Every Film You've Watched in 2015


dc20willsave
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Toy Story: One of the hallmarks of animation. It helps that it's good also. It's actually been a few years since last time I watched it. It's not the best Pixar film (or even the best Toy Story) but it's mid-tier and that counts for a lot. Mid-tier Pixar is better than low-tier most other films.

Castle in the Sky: I'm not going to say it's my favorite Studio Ghibli film but it's definitely up there. It's fun and beautiful. This is my first time watching it with the original score (Disney had it rescored when they originally brought it over by the original composer. Both are beautiful in their own way). So, yeah, good times.

Beauty and the Beast: Fucking beautiful in HD. In many ways, this is the high point of Disney's Second Golden age. It got the Oscar Nomination for Best Picture and it deserved it. It's just that good. The voice acting is top notch without ever feeling gimmicky, the music is never out of place, and, like I said, it's just beautiful.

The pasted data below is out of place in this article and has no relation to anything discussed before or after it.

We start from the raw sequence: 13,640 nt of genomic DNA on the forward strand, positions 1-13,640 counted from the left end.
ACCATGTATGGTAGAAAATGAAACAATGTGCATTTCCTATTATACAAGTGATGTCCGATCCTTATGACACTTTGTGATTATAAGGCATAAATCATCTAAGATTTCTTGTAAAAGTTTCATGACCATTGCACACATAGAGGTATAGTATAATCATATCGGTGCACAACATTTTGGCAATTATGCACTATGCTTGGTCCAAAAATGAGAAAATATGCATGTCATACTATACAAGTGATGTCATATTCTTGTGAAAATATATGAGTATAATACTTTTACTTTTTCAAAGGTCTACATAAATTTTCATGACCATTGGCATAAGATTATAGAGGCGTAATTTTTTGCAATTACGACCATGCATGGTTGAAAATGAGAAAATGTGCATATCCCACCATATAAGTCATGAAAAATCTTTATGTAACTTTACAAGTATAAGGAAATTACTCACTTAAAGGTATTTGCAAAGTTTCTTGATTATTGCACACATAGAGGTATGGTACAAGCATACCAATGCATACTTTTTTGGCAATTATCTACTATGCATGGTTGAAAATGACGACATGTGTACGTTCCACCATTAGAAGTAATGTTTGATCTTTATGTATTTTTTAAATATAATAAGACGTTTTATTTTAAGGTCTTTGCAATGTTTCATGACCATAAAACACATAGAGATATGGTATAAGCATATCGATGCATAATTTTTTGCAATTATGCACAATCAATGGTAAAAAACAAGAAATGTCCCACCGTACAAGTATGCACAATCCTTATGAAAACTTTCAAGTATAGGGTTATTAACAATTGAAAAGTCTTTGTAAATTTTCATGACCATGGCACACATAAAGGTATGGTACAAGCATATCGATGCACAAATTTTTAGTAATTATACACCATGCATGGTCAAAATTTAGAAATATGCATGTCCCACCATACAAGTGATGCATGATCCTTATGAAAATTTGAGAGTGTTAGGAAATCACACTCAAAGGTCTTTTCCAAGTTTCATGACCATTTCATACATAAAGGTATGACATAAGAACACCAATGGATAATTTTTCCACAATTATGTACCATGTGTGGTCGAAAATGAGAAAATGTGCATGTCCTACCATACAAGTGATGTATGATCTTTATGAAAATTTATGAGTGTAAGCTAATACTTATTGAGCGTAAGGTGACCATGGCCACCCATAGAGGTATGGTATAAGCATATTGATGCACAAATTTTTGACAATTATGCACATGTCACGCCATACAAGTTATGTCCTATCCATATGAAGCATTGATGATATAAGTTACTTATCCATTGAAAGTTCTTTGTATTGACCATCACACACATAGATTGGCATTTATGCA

The Muppet Movie: I always get a few chuckles out of it and more than a few smiles. Some of The Muppets at their best.

Feature Films: 105
Direct to DVD: 5
Made-For-TV: 2

Repeats: 7
Riff-Trax Assisted: 14

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The Death of Superman Lives - Haven't finished it yet, but this is really good. Fricking hilarious whenever Jon Peters or Nic Cage is onscreen. Nothing is better than the idea of Superman throwing his cape to retrieve items, or take people's heads off.

I actually just watched this out of morbid curiosity and the most striking thing to me was just how willfully unaware everyone seemed to be to the fact that the finished product was going to be utter dogshit.

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The Death of Superman Lives - Haven't finished it yet, but this is really good. Fricking hilarious whenever Jon Peters or Nic Cage is onscreen. Nothing is better than the idea of Superman throwing his cape to retrieve items, or take people's heads off.

I actually just watched this out of morbid curiosity and the most striking thing to me was just how willfully unaware everyone seemed to be to the fact that the finished product was going to be utter dogshit.